Sunday 3 September 2017

Make Your Own Lane: Nuances of Bidding and Quoting For A Project

People attend interviews for their dream jobs. They speak at length about what they are capable of, what skills they have, what they have done in the past, how they can bring value to the table – In two words -  Verbal selling

However when people have to bid for a job and share their quote in writing to a prospect, many have a very different approach – The response is often abrupt, to the point, short and at times not even customized.

Is selling not important here, in this case?

The rationale behind this approach is probably because these are just contractual assignments – short term, temporary and one time job.

Result: No Deal

Here is a scenario to explain how a random response impacts your chances.

Project Brief

I need someone to type a manuscript for my novella which is handwritten - roughly 200 pages. Some sections are scribbled in a hurry. I want this in the next 7 days. This has to be made ready for kindle publishing. So proofreading, editing, grammar check and formatting should be professionally done. 

Could you please share your quote?



7 days not possible, as you said because of some sections are scribbled. Work will be complete within 10 days. No Revision

Quote - $ 100


Observations (On technical aspect)

Thought Pattern: The seller team has addressed only their concern – Time frame (7 Days to 10 Days) because they know they cannot deliver within 7 days.

Passing the buck on client’s shoulders: To justify the delay from 7 to 10 days, it is stated “scribbling” as a reason.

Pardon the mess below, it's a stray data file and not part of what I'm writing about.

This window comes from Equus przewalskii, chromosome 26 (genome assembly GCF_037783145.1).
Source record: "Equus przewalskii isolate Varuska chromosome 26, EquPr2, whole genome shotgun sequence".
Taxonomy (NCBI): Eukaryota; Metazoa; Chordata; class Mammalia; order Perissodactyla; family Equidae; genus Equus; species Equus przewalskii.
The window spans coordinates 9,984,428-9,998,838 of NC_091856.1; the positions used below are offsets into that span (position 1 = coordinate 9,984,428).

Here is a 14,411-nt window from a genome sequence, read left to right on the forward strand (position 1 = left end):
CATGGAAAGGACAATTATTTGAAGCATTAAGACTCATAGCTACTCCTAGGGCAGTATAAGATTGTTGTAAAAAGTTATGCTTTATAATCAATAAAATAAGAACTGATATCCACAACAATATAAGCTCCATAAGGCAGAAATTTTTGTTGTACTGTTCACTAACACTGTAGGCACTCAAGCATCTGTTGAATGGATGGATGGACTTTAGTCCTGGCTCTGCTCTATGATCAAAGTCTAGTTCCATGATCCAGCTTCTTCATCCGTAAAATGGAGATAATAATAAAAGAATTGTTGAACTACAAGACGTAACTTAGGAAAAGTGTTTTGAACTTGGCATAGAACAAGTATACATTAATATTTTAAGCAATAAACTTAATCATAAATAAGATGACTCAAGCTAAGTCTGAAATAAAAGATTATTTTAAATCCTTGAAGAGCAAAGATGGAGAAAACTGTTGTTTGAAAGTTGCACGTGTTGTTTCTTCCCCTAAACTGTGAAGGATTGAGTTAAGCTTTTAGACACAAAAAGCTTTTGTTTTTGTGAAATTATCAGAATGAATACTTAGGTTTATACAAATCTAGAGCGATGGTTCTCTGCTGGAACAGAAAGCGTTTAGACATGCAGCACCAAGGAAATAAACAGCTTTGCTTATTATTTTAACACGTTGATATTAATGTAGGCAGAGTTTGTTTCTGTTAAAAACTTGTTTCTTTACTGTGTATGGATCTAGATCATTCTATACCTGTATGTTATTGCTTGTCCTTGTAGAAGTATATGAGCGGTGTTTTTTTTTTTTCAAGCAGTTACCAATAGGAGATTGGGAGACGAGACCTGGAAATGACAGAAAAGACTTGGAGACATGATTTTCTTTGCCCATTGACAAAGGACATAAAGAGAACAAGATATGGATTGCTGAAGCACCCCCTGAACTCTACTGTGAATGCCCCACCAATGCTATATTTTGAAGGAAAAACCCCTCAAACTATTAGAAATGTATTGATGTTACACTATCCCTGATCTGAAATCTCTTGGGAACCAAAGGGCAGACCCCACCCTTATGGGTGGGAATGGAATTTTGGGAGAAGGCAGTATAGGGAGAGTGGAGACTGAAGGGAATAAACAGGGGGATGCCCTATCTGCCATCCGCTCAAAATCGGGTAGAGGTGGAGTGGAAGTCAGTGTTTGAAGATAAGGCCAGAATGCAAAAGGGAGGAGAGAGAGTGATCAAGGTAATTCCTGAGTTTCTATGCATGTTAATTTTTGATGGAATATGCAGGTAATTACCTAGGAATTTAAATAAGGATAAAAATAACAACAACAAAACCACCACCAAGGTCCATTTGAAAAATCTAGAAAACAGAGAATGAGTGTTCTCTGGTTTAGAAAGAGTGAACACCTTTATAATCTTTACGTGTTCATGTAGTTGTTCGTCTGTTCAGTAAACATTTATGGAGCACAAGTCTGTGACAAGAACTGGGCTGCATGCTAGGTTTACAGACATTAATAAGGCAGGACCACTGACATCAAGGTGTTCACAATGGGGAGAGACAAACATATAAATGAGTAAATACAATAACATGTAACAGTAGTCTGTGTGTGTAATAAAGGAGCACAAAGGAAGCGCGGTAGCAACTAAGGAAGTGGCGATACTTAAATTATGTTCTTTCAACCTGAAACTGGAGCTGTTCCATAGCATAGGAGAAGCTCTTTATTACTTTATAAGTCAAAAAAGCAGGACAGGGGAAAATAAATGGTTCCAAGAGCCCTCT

Where is the “value add” then?

What is the “extra mile” that the seller is going more than the other bidders that the project should come to them?

The length of response is shorter than the project brief which reflects seller is not very keen to execute. The mail hints as if seller team is too busy and do not want to work.

Frame of reference: Every time you respond, you will have to think keeping yourself in client’s shoes. You completely ignored addressing his concerns about the following:

o   Kindle publishing
o   Formatting
o   Proofreading
o   Grammar check
o   Professionalism

1.   Just to safeguard your own interest – you specify “No revision” without addressing client’s primary concerns, which means once the typed manuscript is submitted, the client should not ask you for formatting, proofreading or grammar check as you have completed typing (Core function)

2.   When they receive the final cut that is not proofread and not ready for kindle publishing, they will refuse to pay. Do not leave anything for chance or guess.

3.   In situation like these, client is likely to take it for granted – the quote includes everything – typing, proofreading, formatting etc.

4.   The seller is tempted to take the project because it is simple skill “typing” and a big one (200 pages) however deliberately avoids answering those points that they are not comfortable with (Ideally the seller should do a quick online check to see what these means and if they can deliver)

Explain the quote:  Why 100? 

It is 200 pages (handwritten) – If the handwriting is small, there is a lot of typing to do

Explain the quote inclusions – what does the quote include?

Here is a sample to show quote inclusions:

Write to how you would respond to this project brief and we will publish the most apt answer here.

BBC Studies tell us the attention span of people today is less than that of a gold fish. Keeping that in view, let us make this a little more challenging. Your response should not exceed 120 words. Use your words judiciously because we do not want to claim client's patience too much.

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